Could Pim Verbeek have been right all along?

apaway Roar Guru

By , 12 Sep 2012 apaway is a Roar Guru

Tagged:
 ,

    24 Have your say

    Pim Verbeek in his time as Socceroos coach. AAP Image/Julian Smith

    Related coverage

    The Roar's new website: The Roar TV.

    There is no way to sugar-coat Australia’s loss to Jordan in this morning’s World Cup qualifier in Amman.

    It was a shock loss and a shocking performance, and while it hasn’t torpedoed the Socceroos chances of qualification for Brazil 2014, it has seriously shaken them.

    At the same stage of the last campaign under Pim Verbeek, Australia sat comfortably on top of their group, having not conceded a goal, and having “won ugly” in the Middle East.

    This time around, the Socceroos aren’t even “losing pretty”.

    Verbeek’s pragmatic approach meant the Socceroos defence remained watertight and his two screening midfielders – usually any combination of Vince Grella, Jason Culina and Walter Valeri – provided coverage to the back four so that the Socceroos never had to chase the game in any of the 2010 qualifiers.

    In fact, they only fell behind once in the final phase group, in the last game against Japan at the MCG.

    At the other end of the park, Josh Kennedy, Harry Kewell and Tim Cahill provided the strike power when it was needed, and Bret Holman started coming in to his own as an attacking midfielder.

    But that was then.

    Holger Osieck injected more attacking options in the Socceroos originally and even this morning they did create chances. But the Jordanian keeper was playing to the cameras for most of his saves and was never seriously tested. Alex Brosque was poor.

    Tim Cahill worked his socks off as he usually does but I still think he is better utilised arriving in the box late from midfield. He’s not a natural striker – indeed no player on the park for this game looked remotely comfortable in the penalty area.

    Getting rid of Osieck has been mooted from a number of disgruntled sources but I don’t think that is a wise short term strategy. But the experienced German coach does have some issues to fix before the next game against Iraq, who are a far better football team than Jordan, which is a bit scary for the Socceroo faithful.

    I think Matt McKay and Brett Holman are both excellent players but were not utilised to their best effect in the positions they played in.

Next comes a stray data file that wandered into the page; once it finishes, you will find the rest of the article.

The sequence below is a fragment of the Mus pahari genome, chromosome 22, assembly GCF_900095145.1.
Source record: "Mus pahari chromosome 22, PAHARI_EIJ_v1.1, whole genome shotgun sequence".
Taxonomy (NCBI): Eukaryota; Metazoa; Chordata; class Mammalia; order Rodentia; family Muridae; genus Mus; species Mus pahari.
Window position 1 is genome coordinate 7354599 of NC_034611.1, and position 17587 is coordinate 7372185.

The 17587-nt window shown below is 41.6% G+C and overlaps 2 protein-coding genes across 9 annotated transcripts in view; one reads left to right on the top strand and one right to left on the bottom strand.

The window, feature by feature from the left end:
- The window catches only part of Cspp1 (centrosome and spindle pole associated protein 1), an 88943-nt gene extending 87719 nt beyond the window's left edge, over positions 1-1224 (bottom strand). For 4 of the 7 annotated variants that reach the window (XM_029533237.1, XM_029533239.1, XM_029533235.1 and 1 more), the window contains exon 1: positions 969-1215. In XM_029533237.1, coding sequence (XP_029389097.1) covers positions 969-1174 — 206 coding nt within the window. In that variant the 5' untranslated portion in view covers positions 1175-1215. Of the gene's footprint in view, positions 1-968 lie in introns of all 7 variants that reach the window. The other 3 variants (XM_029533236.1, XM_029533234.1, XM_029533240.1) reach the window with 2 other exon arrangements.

Holman is at his best playing behind the strikers, while McKay is a natural left-sided player with the enrgy to get beyond the opposing fullbacks, something the Socceroos did very little of.

    It may be argued that pushing Holman to the centre means no room for Mark Bresciano and Timmy Cahill but both of those players can be used in other roles – Bresciano can play deeper and Cahill can play beside Holman in behind a striker if need be.

    Defensively, the Socceroos have problems they did not face four years ago. Lucas Neill and Sasa Ognenovski are magnificent servants to the Socceroo cause but it doesn’t take a genius to see that pairing them together without the kind of coverage the tireless Grella used to provide leads to dangers on the edges of the area.

    Luke Wilkshire can still go but David Carney is surely living on borrowed time. There were questions about his defensive capabilities but he was always an attacking force. Not this morning.

    It will be interesting to see if Osieck turns to the A-League when it starts in less than a month. Maybe he can contact the Department of Immigration and get Besat Berisha and Thomas Broich their Aussie citizenship quick smart.

    Add Erik Paartalu and Ivan Franjic into the mix and some of the problems evident from this morning might not appear to be so problematic. And of course James Troisi, James Holland, Tommy Oar and NIkita Ruykavitsia are waiting in the wings.

    That’s something Pim Verbeek would never have done. But Osieck may have to.

    We're hiring! Find out more about joining Conversant Media.

    Video brought to you by The Roar